Usually, CPA bidding relies on historical data which is why it works so well for campaigns that have tracked a good amount of quality conversions for a while. If you link your AdWords and Analytics accounts and import the smart goal into AdWords, the conversion optimization relies on the data that Google has collected from thousands of websites. Simply put, it won’t matter if you have little previous data as the platform will use the data collected from thousands of similar sites within your industry.
And whilst a correctly set-up and professionally managed traditional conversion tracker will out-perform these smart goals, if the alternative is having no tracking in place then you should consider implementing this feature. It is vital, however, you do not ‘set and forget’ on the platform, you should be continually analysing and developing new tactics to grow your business’ online presence.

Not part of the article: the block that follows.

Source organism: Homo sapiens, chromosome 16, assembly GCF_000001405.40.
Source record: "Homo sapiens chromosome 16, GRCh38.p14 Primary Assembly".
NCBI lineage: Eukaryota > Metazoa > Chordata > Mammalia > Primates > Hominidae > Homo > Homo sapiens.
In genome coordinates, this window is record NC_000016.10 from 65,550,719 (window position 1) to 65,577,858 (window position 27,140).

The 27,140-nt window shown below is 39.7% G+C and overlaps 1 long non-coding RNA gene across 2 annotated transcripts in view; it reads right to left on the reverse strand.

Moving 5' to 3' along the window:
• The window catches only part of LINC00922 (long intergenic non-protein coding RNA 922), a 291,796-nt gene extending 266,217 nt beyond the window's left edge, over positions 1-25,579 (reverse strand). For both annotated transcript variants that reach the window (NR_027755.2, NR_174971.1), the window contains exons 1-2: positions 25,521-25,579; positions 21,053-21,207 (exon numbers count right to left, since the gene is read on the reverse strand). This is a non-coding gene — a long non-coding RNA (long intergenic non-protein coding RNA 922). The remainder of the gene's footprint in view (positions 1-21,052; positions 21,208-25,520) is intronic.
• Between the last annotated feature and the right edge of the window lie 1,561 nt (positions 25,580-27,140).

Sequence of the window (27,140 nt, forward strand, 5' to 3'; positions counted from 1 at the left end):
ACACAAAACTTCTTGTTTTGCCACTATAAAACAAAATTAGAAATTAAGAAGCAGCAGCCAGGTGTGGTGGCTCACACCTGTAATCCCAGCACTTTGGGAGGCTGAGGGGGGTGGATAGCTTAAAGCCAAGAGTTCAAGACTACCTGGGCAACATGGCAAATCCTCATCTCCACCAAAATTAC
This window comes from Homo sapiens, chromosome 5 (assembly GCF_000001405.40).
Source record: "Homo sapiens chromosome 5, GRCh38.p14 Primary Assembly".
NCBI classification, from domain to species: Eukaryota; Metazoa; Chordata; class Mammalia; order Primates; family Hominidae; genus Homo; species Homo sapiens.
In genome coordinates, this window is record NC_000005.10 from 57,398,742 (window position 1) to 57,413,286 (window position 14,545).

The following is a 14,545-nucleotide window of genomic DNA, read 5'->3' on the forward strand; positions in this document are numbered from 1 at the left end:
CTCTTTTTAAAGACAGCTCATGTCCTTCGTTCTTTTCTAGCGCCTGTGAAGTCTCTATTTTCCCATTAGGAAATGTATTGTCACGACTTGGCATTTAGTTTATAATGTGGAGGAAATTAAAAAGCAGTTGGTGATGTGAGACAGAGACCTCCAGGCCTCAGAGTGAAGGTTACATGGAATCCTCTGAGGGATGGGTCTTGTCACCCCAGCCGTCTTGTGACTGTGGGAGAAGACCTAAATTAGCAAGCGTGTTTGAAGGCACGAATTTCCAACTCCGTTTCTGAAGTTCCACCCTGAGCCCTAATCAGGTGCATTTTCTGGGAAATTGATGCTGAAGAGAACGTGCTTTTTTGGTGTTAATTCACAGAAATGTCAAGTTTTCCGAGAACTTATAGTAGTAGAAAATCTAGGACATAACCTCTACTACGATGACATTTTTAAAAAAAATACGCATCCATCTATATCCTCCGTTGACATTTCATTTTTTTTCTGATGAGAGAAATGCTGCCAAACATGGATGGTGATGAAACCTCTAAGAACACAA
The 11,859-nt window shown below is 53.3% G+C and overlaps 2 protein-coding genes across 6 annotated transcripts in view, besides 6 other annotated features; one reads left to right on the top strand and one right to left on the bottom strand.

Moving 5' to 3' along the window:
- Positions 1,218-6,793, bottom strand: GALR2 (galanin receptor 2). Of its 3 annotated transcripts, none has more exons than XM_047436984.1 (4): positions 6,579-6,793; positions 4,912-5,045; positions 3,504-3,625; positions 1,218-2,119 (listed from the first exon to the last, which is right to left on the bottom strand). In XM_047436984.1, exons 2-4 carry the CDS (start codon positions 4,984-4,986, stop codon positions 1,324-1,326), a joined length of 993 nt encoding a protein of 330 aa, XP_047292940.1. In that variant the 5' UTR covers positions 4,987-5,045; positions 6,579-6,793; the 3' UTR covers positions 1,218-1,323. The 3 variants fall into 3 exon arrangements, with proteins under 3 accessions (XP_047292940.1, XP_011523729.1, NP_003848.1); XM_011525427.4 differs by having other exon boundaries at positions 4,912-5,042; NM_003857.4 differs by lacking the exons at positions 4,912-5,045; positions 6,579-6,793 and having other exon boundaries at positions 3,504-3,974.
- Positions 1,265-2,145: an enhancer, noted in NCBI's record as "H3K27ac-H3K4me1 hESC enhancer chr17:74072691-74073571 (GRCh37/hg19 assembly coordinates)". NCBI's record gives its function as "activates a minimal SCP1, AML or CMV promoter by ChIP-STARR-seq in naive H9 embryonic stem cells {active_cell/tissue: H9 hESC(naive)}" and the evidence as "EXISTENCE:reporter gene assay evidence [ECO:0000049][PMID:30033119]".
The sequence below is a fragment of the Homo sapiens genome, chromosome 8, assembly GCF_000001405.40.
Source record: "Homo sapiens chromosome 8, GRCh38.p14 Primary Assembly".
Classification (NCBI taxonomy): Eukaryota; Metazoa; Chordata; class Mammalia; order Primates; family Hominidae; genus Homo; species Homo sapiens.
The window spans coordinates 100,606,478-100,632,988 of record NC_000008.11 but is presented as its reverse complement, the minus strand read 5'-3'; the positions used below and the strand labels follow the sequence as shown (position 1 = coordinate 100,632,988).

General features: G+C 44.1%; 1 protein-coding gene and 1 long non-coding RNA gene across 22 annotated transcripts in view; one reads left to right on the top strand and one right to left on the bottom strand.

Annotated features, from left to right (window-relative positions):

Should you be using Google Smart Goals? The conclusion
There is no definitive answer to whether or not you should be using this tool, but it boils down to two basic questions: what are your business goals? and, can you measure them accurately? Google algorithm-based feature can be ideal for those that struggle to measure end outcomes on their website, but understand that using Google Analytics Smart Goals, only Google will know what the ‘high-quality’ session is. So, you may be led blindly, following data that isn’t necessarily going to provide you with results.
Should you choose to use this feature (and even if you don’t!), remember to always analyse and monitor the data you gather – don’t set and forget! Interpret and understand the patterns revealed to optimise your marketing strategy.
Are you still feeling a little lost and need some advice on how best to use Google Analytics? Or want to talk about digital marketing strategies? Speak to one of our expert team today, just email us at email@example.com and we’ll be happy to help.